OBJECTIVE To determine the effect of fitness on the association between BMI and mortality among patients with diabetes. RESEARCH DESIGN AND METHODS We identified 8,528 patients with diabetes (self-report, medication use, or electronic medical record diagnosis) from the Henry Ford Exercise Testing Project (FIT Project). Patients with a BMI <18.5 kg/m2 or cancer were excluded. Fitness was measured as the METs achieved during a physician-referred treadmill stress test and categorized as low (<6), moderate (6–9.9), or high (‡10). Adjusted hazard ratios for mortality were calculated using standard BMI (kilograms per meter squared) cutoffs of normal (18.5–24.9), overweight (25–29.9), and obese (‡30). Adjusted splines centered at 22.5 kg/m2 were used to examine BMI as a continuous variable. RESULTS Patients had a mean age of 58 6 11 years (49% women) with 1,319 deaths over a mean follow-up of 10.0 6 4.1 years. Overall, obese patients had a 30% lower mortality hazard (P < 0.001) compared with normal-weight patients. In adjusted spline modeling, higher BMI as a continuous variable was predominantly associated with a lower mortality risk in the lowest fitness group and among patients with moderate fitness and BMI ‡30 kg/m2. Compared with the lowest fitness group, patients with higher fitness had an ∼50% (6–9.9 METs) and 70% (‡10 METs) lower mortality hazard regardless of BMI (P < 0.001). CONCLUSIONS Among patients with diabetes, the obesity paradox was less pronounced for patients with the highest fitness level, and these patients also had the lowest risk of mortality.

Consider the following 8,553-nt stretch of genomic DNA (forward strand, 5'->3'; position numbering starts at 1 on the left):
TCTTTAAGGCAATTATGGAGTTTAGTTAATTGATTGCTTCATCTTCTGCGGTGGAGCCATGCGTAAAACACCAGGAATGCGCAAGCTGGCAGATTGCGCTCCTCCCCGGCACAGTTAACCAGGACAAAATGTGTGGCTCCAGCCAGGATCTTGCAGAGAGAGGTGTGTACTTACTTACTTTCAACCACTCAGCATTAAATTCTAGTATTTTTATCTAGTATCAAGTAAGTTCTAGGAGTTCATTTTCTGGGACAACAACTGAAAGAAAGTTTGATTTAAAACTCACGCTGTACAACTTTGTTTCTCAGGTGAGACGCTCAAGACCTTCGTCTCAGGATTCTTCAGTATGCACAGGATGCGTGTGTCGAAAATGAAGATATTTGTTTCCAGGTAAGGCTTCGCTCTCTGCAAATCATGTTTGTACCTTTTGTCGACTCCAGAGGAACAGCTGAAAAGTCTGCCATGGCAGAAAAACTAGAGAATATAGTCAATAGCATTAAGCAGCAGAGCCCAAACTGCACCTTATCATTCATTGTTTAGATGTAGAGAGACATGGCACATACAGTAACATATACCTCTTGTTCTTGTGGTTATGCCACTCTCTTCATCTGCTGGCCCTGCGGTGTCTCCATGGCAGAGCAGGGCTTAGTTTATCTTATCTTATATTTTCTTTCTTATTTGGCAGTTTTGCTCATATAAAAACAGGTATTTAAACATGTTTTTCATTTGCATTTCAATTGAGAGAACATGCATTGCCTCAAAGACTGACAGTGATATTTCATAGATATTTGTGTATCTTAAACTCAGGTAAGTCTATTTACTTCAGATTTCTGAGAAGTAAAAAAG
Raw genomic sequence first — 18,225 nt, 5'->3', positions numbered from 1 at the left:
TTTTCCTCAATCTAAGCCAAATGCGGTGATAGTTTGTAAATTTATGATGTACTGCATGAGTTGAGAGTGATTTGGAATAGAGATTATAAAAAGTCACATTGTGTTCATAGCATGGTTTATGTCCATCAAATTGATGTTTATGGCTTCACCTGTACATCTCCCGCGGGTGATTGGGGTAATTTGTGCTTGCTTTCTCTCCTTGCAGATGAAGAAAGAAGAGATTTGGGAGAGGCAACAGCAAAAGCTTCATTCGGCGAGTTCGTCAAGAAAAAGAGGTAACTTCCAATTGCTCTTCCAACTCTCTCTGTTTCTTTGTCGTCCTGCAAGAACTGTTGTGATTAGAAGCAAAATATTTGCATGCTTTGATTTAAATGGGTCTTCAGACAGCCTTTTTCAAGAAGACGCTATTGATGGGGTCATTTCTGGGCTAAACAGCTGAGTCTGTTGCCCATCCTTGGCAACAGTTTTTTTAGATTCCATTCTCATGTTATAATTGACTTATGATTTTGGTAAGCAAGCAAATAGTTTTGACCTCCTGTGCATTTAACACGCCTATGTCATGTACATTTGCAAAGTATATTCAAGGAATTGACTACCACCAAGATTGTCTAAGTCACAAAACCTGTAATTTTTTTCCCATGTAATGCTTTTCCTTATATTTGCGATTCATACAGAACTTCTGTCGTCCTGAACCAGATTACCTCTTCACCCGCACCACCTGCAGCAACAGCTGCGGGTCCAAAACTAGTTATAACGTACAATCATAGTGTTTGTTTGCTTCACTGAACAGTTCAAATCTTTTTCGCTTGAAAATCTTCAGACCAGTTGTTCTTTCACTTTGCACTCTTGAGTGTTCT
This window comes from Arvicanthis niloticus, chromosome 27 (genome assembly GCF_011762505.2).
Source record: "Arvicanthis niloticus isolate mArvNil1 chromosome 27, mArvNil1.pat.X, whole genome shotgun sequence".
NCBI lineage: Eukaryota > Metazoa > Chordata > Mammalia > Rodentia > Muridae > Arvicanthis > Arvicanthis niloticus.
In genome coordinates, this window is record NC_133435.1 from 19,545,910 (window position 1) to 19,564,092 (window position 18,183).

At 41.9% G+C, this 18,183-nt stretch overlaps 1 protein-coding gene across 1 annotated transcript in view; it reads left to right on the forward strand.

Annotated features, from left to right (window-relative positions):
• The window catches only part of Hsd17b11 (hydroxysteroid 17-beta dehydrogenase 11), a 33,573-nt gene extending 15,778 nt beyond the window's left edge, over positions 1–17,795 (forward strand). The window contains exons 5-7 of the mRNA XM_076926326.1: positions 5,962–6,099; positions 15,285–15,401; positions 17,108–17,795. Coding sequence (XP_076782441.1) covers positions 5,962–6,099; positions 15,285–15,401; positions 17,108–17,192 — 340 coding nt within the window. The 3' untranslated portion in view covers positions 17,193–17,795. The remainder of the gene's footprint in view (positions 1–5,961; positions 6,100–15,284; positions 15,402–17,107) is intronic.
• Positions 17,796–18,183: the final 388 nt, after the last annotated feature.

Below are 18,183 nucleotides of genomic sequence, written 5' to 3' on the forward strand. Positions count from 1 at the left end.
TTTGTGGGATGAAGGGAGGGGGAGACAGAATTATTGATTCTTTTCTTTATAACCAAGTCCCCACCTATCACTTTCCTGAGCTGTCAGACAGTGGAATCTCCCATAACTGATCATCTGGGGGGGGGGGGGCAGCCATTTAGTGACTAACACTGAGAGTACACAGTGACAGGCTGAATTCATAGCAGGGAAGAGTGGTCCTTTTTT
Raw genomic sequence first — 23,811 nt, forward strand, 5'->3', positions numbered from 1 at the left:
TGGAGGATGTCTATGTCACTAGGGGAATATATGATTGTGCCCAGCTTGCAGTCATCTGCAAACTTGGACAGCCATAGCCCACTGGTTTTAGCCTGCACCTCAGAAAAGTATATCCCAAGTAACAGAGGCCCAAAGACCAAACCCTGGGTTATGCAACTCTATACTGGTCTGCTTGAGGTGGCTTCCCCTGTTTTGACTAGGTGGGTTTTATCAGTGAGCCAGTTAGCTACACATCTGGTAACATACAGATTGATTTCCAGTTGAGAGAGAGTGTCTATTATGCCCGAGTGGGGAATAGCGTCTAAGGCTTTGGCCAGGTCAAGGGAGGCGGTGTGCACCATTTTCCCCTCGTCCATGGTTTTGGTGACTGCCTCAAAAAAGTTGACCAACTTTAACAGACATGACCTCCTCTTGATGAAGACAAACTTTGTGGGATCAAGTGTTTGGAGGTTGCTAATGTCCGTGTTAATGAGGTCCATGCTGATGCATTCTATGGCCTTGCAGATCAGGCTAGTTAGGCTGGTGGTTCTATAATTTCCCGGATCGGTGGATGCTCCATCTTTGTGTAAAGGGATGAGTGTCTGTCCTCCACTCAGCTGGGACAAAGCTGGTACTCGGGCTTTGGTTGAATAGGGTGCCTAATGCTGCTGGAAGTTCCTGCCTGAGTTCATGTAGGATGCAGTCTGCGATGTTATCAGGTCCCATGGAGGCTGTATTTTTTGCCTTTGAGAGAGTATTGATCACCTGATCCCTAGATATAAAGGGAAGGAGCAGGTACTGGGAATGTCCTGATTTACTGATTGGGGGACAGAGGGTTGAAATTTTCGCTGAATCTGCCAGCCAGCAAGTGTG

ASJC Scopus subject areas
- Internal Medicine
- Endocrinology, Diabetes and Metabolism
- Advanced and Specialized Nursing